"This budget does not reflect the concern President Bush showed during his State of the Union for HIV and AIDS care and prevention," said HRC Vice President of Policy David M. Smith. "Unfortunately, the President's actions do not match his words."
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In addition, the Centers for Disease Control saw a $4 million cut to its budget for HIV/AIDS prevention and surveillance. At the same time, unproven non-science-based abstinence-only programs, which do not include education about how HIV/AIDS is transmitted, received $38 million in additional funding. A recent study at Texas A&M University showed that teenagers taking abstinence-only sex education programs endorsed by the President became increasingly sexually active, which is the exact opposite effect that the program is designed to have. "Programs which focus on abstinence as the sole means of preventing HIV/AIDS put our young people at tremendous risk," said Smith. "The President has repeatedly stated his commitment to combating the spread of HIV. We have to question that commitment when his ideology consistently outweighs sound scientific facts."
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Despite the President's recognition that HIV/AIDS is a growing problem in communities of color, the Minority AIDS initiative was flat-funded. Also, $14 million was cut from the Housing for Persons Living With AIDS program, which helps people living with HIV/AIDS afford housing. Having stable living conditions increases the chances of strict adherence to drug regimens, which is necessary for fighting HIV/AIDS and also prevents the development of medication-resistant strains of the virus.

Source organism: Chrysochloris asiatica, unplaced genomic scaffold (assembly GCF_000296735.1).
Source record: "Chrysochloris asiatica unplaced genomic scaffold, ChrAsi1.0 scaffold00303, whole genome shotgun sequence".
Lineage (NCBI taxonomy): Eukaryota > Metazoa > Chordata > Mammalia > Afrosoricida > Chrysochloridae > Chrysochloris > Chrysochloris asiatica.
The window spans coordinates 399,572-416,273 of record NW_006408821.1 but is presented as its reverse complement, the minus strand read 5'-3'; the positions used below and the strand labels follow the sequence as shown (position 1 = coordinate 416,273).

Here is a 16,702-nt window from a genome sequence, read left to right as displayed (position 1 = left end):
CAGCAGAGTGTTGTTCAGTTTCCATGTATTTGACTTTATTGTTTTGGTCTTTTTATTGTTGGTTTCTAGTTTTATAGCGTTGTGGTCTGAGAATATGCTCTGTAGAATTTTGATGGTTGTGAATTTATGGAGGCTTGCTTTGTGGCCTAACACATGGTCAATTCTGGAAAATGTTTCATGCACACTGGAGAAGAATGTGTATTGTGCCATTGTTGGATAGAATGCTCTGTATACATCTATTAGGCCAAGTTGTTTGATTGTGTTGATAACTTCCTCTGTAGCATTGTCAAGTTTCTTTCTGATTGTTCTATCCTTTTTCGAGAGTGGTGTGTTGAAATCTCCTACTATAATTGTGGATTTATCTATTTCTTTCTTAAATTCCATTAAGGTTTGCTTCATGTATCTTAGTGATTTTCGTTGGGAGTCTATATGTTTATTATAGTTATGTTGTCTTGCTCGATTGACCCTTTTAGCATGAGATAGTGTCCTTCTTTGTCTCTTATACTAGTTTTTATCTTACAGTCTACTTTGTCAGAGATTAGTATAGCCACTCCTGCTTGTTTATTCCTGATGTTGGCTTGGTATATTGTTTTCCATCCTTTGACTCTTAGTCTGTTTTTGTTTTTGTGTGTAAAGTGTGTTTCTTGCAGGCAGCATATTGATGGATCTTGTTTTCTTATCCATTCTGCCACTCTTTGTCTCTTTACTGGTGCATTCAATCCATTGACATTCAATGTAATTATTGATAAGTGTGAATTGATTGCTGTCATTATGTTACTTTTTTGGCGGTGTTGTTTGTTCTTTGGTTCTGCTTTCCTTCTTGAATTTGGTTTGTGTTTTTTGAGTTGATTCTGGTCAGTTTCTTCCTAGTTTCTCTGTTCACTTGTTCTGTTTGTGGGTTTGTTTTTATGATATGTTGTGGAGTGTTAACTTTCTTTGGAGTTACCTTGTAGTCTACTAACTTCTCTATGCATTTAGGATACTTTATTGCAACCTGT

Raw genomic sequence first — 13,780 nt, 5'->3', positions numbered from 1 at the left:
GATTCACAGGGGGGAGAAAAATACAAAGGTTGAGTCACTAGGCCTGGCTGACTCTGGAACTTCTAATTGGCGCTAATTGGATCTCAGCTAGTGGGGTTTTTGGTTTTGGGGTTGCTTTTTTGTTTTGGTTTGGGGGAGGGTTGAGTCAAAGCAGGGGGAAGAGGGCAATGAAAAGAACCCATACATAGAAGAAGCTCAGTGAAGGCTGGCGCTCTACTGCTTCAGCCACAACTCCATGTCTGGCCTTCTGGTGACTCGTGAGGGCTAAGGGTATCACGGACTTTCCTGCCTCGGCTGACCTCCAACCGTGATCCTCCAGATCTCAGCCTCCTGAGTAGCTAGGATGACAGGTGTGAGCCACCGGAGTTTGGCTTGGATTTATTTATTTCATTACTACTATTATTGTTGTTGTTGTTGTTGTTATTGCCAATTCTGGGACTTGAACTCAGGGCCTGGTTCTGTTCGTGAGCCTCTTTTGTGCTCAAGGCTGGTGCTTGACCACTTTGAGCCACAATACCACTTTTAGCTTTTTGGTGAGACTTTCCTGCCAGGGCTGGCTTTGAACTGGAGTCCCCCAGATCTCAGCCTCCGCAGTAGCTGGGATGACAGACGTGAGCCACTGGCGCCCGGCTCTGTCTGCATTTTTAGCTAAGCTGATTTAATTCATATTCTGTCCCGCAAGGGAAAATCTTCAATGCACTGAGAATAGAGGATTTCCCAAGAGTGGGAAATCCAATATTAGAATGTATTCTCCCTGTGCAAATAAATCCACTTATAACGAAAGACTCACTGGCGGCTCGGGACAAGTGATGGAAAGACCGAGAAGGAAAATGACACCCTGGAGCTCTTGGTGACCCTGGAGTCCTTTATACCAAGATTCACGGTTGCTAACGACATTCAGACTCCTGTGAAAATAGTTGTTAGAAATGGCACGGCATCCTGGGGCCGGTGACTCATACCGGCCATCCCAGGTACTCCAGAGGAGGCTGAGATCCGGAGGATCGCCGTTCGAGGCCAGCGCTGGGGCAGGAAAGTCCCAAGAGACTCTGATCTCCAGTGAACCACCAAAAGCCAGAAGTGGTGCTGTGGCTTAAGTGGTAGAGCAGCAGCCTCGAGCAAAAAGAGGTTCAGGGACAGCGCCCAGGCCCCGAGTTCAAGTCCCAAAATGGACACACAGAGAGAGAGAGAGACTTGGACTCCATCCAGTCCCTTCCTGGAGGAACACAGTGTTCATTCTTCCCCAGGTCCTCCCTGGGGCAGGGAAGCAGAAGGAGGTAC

President Bush's budget also includes Medicaid cuts of at least $45 billion over the next 10 years. These cuts would greatly affect a program that is responsible for providing health care to 55 percent of all adults living with AIDS and 90 percent of all children the HRC said.
The good news is that Congress still has something to say about all of this. Letting your congressional representatives know what impact this budget would have on you and your community would be a good place to start. See Texas AIDS Network's "Who Represents Me?" to find out how to contact your representatives.